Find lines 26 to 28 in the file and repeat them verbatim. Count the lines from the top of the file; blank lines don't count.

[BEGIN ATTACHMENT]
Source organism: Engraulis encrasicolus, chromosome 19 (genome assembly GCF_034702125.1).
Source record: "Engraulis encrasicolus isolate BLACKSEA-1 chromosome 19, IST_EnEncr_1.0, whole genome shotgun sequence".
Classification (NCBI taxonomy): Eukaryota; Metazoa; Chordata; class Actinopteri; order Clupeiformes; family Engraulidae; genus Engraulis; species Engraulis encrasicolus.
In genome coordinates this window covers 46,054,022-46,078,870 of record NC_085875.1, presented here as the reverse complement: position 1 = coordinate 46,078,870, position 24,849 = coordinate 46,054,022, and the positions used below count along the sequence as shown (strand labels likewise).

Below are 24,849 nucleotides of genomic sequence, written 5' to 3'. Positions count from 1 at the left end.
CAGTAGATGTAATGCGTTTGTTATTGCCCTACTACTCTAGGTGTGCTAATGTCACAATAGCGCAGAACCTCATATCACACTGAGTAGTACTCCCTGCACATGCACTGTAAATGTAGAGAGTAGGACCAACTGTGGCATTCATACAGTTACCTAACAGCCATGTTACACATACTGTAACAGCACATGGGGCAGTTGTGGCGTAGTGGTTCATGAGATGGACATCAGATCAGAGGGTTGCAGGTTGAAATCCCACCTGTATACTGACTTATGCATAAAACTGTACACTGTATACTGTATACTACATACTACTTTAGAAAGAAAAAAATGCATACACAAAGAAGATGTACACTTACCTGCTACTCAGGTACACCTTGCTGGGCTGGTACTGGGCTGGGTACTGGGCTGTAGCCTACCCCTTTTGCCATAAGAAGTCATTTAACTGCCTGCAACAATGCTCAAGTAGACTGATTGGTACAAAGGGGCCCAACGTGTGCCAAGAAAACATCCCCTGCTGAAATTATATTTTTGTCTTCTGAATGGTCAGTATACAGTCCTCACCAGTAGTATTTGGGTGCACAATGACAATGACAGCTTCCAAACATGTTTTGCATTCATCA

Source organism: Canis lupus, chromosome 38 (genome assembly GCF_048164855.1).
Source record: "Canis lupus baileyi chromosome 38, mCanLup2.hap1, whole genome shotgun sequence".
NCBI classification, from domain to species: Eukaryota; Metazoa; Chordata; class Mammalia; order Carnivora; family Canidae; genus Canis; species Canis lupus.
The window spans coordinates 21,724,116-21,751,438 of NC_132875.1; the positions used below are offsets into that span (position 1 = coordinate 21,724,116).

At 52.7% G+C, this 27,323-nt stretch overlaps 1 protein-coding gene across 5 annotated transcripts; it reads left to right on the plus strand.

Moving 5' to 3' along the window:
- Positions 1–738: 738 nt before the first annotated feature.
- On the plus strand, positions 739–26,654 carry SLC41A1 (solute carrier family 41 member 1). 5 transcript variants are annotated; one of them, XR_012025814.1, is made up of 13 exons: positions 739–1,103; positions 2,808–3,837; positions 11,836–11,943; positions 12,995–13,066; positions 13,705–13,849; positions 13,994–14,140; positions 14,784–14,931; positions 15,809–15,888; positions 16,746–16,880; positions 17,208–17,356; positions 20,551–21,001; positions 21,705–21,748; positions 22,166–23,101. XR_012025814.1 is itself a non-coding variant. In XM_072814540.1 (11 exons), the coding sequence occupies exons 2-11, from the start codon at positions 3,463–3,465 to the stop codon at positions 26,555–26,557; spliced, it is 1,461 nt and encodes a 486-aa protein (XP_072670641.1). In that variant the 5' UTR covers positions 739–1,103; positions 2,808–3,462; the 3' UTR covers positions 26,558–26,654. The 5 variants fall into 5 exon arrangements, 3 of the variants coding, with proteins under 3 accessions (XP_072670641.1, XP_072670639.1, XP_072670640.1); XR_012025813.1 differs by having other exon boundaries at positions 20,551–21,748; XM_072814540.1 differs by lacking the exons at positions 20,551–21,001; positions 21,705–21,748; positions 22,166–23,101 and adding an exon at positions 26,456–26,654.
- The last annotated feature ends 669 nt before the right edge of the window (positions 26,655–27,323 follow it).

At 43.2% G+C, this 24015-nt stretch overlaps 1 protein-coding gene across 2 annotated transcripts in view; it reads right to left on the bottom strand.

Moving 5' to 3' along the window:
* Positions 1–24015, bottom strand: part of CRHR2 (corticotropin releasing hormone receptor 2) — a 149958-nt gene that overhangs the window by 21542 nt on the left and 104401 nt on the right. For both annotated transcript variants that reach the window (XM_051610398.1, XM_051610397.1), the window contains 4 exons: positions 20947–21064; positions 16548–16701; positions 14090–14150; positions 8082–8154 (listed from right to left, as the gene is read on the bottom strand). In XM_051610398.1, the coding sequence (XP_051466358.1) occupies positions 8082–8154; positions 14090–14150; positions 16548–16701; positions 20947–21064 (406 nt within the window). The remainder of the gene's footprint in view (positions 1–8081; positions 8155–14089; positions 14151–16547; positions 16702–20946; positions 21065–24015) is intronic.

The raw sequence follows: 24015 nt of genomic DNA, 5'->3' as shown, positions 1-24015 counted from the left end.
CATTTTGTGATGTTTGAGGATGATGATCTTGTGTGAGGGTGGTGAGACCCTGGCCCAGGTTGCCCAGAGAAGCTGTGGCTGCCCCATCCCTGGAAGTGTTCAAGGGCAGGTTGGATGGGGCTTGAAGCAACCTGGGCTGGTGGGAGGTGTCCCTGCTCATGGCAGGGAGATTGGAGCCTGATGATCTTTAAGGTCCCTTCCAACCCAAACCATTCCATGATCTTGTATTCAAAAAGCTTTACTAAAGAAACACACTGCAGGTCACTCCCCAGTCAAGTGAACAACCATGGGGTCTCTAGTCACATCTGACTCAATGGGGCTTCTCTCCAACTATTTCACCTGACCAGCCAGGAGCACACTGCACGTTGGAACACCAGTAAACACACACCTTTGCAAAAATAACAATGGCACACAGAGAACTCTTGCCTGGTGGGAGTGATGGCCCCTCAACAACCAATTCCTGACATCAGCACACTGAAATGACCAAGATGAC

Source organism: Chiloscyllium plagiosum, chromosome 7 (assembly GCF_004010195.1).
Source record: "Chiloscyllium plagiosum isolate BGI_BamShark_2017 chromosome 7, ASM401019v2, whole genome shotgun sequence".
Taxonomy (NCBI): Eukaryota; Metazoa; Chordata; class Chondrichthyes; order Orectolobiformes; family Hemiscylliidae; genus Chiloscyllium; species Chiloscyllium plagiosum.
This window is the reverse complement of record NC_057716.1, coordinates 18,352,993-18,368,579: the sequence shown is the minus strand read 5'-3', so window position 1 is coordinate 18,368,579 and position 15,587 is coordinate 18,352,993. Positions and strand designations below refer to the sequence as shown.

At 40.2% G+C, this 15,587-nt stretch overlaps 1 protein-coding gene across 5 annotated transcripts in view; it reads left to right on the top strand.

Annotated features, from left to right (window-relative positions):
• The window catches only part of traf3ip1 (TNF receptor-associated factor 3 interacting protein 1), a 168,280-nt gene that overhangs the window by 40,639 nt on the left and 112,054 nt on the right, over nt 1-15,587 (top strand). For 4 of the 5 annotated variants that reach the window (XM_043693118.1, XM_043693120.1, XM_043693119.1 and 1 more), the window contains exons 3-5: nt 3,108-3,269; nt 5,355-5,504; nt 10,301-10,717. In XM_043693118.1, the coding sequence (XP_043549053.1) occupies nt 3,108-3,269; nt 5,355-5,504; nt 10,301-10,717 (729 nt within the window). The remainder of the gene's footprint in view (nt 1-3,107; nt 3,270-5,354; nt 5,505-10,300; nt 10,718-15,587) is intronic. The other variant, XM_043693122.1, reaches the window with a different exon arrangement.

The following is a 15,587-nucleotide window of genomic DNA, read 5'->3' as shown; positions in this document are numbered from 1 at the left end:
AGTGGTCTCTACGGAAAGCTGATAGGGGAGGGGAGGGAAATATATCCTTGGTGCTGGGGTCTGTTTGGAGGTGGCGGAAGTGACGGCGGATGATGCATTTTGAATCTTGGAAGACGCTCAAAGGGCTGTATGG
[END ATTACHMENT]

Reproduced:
Annotated features, from left to right (window-relative positions):
• The window catches only part of traf3ip1 (TNF receptor-associated factor 3 interacting protein 1), a 168,280-nt gene that overhangs the window by 40,639 nt on the left and 112,054 nt on the right, over nt 1-15,587 (top strand). For 4 of the 5 annotated variants that reach the window (XM_043693118.1, XM_043693120.1, XM_043693119.1 and 1 more), the window contains exons 3-5: nt 3,108-3,269; nt 5,355-5,504; nt 10,301-10,717. In XM_043693118.1, the coding sequence (XP_043549053.1) occupies nt 3,108-3,269; nt 5,355-5,504; nt 10,301-10,717 (729 nt within the window). The remainder of the gene's footprint in view (nt 1-3,107; nt 3,270-5,354; nt 5,505-10,300; nt 10,718-15,587) is intronic. The other variant, XM_043693122.1, reaches the window with a different exon arrangement.

The following is a 15,587-nucleotide window of genomic DNA, read 5'->3' as shown; positions in this document are numbered from 1 at the left end: